IDF soldiers Eldad Regev and Ehud Goldwasser were laid to rest yesterday (Thursday), two years and four days after the Hizbollah attack on their patrol which triggered the Second Lebanon War.
The day before, their bodies had been returned from Lebanon, as part of a prisoner-exchange deal, brokered by the German government and authorised finally by the Israeli cabinet on Tuesday. Hizbollah, which had refused to disclose the fate of the two Israeli soldiers until Wednesday morning, received in return 199 bodies of Lebanese and Palestinians fighters, four of its militants captured during the war and Samir Kuntar, leader of a team of terrorists who carried out an attack on Nahariya in 1979 which resulted in the deaths of five Israelis. Kuntar shot Danny Haran in front of his four-year-old daughter Einat and then smashed her skull with his rifle butt. Her two-year-old sister Yael was accidentally smothered to death by her mother as they hid.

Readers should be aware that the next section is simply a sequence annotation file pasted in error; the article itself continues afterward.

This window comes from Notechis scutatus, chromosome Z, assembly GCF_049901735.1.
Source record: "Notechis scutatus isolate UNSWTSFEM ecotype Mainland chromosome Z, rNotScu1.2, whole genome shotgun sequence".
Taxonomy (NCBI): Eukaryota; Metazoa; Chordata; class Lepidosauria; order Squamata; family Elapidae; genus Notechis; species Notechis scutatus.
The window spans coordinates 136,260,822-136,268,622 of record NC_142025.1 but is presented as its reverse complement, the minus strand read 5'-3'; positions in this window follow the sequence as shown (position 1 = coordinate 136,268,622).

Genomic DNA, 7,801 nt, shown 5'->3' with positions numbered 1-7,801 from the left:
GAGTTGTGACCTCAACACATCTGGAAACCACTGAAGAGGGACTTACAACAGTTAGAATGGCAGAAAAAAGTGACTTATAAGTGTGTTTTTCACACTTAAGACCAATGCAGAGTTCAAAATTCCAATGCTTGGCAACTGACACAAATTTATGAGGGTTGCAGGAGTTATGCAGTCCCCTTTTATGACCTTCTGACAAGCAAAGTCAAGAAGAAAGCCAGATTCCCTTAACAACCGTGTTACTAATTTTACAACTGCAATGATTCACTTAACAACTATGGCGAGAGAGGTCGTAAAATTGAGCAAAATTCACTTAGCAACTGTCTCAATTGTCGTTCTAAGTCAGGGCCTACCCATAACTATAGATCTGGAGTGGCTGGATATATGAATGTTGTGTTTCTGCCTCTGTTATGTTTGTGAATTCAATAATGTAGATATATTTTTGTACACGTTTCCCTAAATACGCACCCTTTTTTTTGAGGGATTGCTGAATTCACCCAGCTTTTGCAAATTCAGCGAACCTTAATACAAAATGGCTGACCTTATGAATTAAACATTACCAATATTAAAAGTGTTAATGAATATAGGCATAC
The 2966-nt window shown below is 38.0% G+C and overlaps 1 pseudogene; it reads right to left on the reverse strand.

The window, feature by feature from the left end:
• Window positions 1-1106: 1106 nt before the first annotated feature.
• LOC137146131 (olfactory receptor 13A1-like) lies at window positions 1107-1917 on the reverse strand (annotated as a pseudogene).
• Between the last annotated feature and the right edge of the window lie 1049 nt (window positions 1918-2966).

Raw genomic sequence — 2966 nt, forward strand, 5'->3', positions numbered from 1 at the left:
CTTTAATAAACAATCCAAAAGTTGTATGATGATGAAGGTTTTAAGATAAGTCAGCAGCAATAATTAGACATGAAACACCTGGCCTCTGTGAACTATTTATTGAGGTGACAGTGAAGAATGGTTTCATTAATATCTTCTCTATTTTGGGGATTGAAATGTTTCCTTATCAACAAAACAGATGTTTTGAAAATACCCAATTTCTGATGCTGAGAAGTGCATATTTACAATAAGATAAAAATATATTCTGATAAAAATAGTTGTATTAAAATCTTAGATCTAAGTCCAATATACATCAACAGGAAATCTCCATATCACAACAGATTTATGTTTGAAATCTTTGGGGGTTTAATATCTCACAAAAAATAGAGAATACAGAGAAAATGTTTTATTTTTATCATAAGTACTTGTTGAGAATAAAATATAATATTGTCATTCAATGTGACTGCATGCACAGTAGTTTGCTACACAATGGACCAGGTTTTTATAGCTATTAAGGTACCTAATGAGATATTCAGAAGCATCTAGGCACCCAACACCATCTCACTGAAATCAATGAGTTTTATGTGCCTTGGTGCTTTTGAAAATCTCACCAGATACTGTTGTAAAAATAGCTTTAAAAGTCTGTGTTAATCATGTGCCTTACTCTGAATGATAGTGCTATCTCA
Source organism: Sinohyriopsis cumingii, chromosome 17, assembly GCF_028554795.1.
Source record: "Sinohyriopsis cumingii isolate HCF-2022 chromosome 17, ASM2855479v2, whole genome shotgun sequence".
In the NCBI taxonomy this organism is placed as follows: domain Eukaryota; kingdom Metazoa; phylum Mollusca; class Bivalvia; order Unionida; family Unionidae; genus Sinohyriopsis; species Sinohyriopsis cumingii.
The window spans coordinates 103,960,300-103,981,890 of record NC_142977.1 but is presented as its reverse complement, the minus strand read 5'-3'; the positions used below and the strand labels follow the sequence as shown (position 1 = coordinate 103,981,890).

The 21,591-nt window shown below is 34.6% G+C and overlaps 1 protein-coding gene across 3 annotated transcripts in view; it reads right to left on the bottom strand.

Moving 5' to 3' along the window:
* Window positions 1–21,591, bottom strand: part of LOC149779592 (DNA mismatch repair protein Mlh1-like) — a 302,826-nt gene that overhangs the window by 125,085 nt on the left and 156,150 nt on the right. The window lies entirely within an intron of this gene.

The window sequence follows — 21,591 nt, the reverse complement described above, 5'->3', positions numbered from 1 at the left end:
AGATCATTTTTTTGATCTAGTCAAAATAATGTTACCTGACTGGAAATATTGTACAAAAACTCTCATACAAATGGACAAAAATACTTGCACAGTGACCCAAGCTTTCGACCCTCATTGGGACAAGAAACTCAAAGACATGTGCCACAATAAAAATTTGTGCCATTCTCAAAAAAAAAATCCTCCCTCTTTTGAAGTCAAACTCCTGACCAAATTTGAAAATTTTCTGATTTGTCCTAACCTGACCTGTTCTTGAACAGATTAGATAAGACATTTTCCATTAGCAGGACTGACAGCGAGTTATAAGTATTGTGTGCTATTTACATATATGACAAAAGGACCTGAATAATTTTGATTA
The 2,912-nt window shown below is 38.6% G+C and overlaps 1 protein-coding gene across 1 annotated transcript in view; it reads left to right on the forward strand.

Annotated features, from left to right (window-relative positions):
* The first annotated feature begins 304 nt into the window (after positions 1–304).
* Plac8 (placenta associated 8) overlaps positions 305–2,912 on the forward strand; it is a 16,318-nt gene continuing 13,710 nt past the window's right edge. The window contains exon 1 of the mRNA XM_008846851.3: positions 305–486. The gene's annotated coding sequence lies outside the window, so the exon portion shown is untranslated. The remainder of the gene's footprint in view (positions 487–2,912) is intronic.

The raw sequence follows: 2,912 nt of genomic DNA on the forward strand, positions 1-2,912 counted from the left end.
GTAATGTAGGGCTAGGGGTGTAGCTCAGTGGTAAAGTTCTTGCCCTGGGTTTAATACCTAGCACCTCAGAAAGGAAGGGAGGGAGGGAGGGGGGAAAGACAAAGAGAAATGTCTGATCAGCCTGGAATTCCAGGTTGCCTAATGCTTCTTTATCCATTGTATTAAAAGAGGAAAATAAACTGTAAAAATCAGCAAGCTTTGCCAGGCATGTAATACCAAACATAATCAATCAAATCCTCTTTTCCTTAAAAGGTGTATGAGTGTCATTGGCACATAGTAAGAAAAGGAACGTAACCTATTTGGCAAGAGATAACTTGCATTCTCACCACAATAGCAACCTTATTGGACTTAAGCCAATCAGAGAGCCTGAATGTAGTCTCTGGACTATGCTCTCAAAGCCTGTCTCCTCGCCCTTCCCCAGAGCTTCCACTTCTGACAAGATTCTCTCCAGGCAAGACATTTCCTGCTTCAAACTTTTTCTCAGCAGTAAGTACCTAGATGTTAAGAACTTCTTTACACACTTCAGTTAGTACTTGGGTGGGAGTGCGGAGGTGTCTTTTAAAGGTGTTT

Kuntar received a hero’s welcome at a Hizbollah rally in Beirut, including a rare public appearance of its leader, Hassan Nasrallah.
Despite the fact that the Israeli government had information that the two soldiers were dead, their families continued to hope until the coffins were brought to the border.
The cabinet voted overwhelmingly in favour of the deal, despite intelligence warnings that by exchanging live prisoners for bodies, Israel would only be emboldening Hamas to make higher demands for the return of Gilad Shalit, held in the Gaza Strip for over two years.
Prime Minister Ehud Olmert said that “due to our moral strength, we decided to return the sons even in return for the heavy price of releasing a despicable murderer”.
President Shimon Peres lit two candles in memory of the soldiers and asked: “Where is the ultimate moral victory and where is the human failure? At the reception for a lowly murderer, or with the neshama candles in memory of our loved ones?”